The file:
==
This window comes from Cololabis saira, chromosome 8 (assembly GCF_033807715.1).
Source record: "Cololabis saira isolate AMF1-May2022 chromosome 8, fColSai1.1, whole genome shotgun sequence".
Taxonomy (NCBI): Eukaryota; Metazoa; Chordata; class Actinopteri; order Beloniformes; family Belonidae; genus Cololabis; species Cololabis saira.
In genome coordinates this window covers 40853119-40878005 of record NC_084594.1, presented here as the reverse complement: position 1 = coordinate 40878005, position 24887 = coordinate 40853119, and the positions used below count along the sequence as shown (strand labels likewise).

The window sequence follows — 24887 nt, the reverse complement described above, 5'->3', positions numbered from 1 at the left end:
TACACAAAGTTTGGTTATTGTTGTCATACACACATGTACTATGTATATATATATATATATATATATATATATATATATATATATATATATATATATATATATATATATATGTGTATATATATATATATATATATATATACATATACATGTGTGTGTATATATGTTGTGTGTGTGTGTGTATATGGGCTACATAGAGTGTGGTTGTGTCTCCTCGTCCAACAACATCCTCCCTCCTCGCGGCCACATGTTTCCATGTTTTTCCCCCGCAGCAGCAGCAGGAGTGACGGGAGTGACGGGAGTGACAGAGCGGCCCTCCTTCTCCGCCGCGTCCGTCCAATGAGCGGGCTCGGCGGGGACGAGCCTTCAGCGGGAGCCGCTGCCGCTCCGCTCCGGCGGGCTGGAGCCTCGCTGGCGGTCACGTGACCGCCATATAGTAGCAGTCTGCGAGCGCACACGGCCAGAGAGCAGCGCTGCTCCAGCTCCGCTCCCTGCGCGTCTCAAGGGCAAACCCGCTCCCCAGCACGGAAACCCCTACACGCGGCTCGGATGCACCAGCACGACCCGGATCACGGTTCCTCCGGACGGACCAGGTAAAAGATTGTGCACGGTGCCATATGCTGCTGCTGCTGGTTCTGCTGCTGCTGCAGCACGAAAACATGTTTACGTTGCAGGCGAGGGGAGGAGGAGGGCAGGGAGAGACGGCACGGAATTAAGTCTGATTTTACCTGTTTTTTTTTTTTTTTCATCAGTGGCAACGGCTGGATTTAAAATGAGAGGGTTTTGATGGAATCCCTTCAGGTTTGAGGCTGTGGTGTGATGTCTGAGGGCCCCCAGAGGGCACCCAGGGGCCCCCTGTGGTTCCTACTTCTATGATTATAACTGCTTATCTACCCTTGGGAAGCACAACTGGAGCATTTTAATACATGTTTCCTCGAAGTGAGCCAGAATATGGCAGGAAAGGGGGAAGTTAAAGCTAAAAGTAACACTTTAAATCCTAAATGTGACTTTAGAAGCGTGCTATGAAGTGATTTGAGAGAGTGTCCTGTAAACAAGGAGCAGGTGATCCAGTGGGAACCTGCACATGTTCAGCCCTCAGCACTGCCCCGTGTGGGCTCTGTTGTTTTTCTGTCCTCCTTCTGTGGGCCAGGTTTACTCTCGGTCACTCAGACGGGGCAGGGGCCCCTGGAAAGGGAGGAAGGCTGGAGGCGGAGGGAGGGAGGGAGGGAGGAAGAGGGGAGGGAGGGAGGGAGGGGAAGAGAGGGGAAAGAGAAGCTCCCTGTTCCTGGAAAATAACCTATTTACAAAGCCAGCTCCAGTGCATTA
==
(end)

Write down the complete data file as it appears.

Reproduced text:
This window comes from Cololabis saira, chromosome 8 (assembly GCF_033807715.1).
Source record: "Cololabis saira isolate AMF1-May2022 chromosome 8, fColSai1.1, whole genome shotgun sequence".
Taxonomy (NCBI): Eukaryota; Metazoa; Chordata; class Actinopteri; order Beloniformes; family Belonidae; genus Cololabis; species Cololabis saira.
In genome coordinates this window covers 40853119-40878005 of record NC_084594.1, presented here as the reverse complement: position 1 = coordinate 40878005, position 24887 = coordinate 40853119, and the positions used below count along the sequence as shown (strand labels likewise).

The window sequence follows — 24887 nt, the reverse complement described above, 5'->3', positions numbered from 1 at the left end:
TACACAAAGTTTGGTTATTGTTGTCATACACACATGTACTATGTATATATATATATATATATATATATATATATATATATATATATATATATATATATATATATATATATGTGTATATATATATATATATATATATATACATATACATGTGTGTGTATATATGTTGTGTGTGTGTGTGTATATGGGCTACATAGAGTGTGGTTGTGTCTCCTCGTCCAACAACATCCTCCCTCCTCGCGGCCACATGTTTCCATGTTTTTCCCCCGCAGCAGCAGCAGGAGTGACGGGAGTGACGGGAGTGACAGAGCGGCCCTCCTTCTCCGCCGCGTCCGTCCAATGAGCGGGCTCGGCGGGGACGAGCCTTCAGCGGGAGCCGCTGCCGCTCCGCTCCGGCGGGCTGGAGCCTCGCTGGCGGTCACGTGACCGCCATATAGTAGCAGTCTGCGAGCGCACACGGCCAGAGAGCAGCGCTGCTCCAGCTCCGCTCCCTGCGCGTCTCAAGGGCAAACCCGCTCCCCAGCACGGAAACCCCTACACGCGGCTCGGATGCACCAGCACGACCCGGATCACGGTTCCTCCGGACGGACCAGGTAAAAGATTGTGCACGGTGCCATATGCTGCTGCTGCTGGTTCTGCTGCTGCTGCAGCACGAAAACATGTTTACGTTGCAGGCGAGGGGAGGAGGAGGGCAGGGAGAGACGGCACGGAATTAAGTCTGATTTTACCTGTTTTTTTTTTTTTTTCATCAGTGGCAACGGCTGGATTTAAAATGAGAGGGTTTTGATGGAATCCCTTCAGGTTTGAGGCTGTGGTGTGATGTCTGAGGGCCCCCAGAGGGCACCCAGGGGCCCCCTGTGGTTCCTACTTCTATGATTATAACTGCTTATCTACCCTTGGGAAGCACAACTGGAGCATTTTAATACATGTTTCCTCGAAGTGAGCCAGAATATGGCAGGAAAGGGGGAAGTTAAAGCTAAAAGTAACACTTTAAATCCTAAATGTGACTTTAGAAGCGTGCTATGAAGTGATTTGAGAGAGTGTCCTGTAAACAAGGAGCAGGTGATCCAGTGGGAACCTGCACATGTTCAGCCCTCAGCACTGCCCCGTGTGGGCTCTGTTGTTTTTCTGTCCTCCTTCTGTGGGCCAGGTTTACTCTCGGTCACTCAGACGGGGCAGGGGCCCCTGGAAAGGGAGGAAGGCTGGAGGCGGAGGGAGGGAGGGAGGGAGGAAGAGGGGAGGGAGGGAGGGAGGGGAAGAGAGGGGAAAGAGAAGCTCCCTGTTCCTGGAAAATAACCTATTTACAAAGCCAGCTCCAGTGCATTA